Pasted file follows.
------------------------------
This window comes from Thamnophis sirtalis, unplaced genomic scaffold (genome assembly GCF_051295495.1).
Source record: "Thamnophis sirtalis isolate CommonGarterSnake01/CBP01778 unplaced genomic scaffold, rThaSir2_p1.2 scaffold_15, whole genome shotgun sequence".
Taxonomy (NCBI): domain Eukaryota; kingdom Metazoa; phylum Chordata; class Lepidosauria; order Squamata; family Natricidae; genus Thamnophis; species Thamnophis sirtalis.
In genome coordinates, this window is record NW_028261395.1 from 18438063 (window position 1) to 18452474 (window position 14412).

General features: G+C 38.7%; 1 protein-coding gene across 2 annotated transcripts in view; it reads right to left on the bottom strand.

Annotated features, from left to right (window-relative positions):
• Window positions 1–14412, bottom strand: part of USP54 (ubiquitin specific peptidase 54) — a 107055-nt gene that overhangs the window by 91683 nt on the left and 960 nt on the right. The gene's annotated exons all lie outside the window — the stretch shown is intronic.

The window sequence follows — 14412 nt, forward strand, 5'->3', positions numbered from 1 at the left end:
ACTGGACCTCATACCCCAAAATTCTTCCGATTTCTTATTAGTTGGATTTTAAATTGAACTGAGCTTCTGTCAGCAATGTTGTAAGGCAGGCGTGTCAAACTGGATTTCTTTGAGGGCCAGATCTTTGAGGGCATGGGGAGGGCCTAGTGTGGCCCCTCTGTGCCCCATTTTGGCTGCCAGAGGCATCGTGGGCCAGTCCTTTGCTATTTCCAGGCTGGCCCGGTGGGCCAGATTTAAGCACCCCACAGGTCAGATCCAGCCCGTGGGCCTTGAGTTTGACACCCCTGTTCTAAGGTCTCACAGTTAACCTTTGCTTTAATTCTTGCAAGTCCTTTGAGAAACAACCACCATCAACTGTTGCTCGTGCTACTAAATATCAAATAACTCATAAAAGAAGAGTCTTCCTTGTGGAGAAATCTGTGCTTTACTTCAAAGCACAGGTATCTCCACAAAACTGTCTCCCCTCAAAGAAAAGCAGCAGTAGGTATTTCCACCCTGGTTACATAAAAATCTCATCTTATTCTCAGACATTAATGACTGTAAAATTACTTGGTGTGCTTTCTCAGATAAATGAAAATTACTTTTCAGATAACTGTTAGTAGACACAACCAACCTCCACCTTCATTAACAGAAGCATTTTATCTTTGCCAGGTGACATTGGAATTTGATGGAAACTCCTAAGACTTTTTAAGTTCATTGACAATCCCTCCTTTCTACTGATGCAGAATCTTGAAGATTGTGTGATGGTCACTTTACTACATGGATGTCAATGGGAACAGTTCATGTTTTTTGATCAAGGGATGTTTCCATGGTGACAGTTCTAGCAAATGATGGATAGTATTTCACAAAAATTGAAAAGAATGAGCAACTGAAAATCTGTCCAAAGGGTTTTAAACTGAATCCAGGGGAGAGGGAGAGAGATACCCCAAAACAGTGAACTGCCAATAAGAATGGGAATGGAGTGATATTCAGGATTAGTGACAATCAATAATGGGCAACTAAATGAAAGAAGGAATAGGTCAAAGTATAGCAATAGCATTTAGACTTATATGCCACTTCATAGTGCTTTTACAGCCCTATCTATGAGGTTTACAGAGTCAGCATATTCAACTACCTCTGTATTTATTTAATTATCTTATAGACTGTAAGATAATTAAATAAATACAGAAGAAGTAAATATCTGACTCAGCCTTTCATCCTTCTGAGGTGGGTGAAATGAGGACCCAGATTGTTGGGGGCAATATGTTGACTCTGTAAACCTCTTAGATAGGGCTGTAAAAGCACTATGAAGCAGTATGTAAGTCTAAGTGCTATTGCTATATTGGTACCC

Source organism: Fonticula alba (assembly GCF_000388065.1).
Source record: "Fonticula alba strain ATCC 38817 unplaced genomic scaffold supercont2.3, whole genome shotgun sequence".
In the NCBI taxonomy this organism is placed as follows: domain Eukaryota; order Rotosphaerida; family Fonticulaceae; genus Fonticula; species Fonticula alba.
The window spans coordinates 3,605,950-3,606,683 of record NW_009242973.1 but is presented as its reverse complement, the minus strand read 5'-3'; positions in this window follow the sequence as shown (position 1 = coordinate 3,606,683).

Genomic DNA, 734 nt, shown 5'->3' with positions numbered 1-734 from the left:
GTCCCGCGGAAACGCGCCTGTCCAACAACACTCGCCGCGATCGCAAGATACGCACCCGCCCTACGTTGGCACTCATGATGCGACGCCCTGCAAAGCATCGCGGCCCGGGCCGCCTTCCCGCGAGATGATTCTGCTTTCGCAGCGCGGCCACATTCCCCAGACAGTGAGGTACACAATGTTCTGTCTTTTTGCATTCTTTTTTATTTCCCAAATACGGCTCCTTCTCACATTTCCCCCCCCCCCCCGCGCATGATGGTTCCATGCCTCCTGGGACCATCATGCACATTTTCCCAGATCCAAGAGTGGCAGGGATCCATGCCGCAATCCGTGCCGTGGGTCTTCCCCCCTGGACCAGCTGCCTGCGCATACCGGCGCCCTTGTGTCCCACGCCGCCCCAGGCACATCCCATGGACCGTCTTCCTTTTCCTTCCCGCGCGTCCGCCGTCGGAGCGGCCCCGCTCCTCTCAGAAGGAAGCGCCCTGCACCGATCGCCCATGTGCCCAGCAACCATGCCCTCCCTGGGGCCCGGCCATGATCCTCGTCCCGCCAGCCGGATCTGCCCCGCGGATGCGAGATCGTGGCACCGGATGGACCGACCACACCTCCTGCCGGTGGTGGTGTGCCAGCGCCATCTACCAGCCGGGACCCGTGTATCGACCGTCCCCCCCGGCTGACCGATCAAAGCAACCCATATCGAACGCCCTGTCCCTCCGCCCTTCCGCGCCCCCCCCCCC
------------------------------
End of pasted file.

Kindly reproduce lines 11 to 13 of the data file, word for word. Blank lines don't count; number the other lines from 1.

Source record: "Fonticula alba strain ATCC 38817 unplaced genomic scaffold supercont2.3, whole genome shotgun sequence".
In the NCBI taxonomy this organism is placed as follows: domain Eukaryota; order Rotosphaerida; family Fonticulaceae; genus Fonticula; species Fonticula alba.
The window spans coordinates 3,605,950-3,606,683 of record NW_009242973.1 but is presented as its reverse complement, the minus strand read 5'-3'; positions in this window follow the sequence as shown (position 1 = coordinate 3,606,683).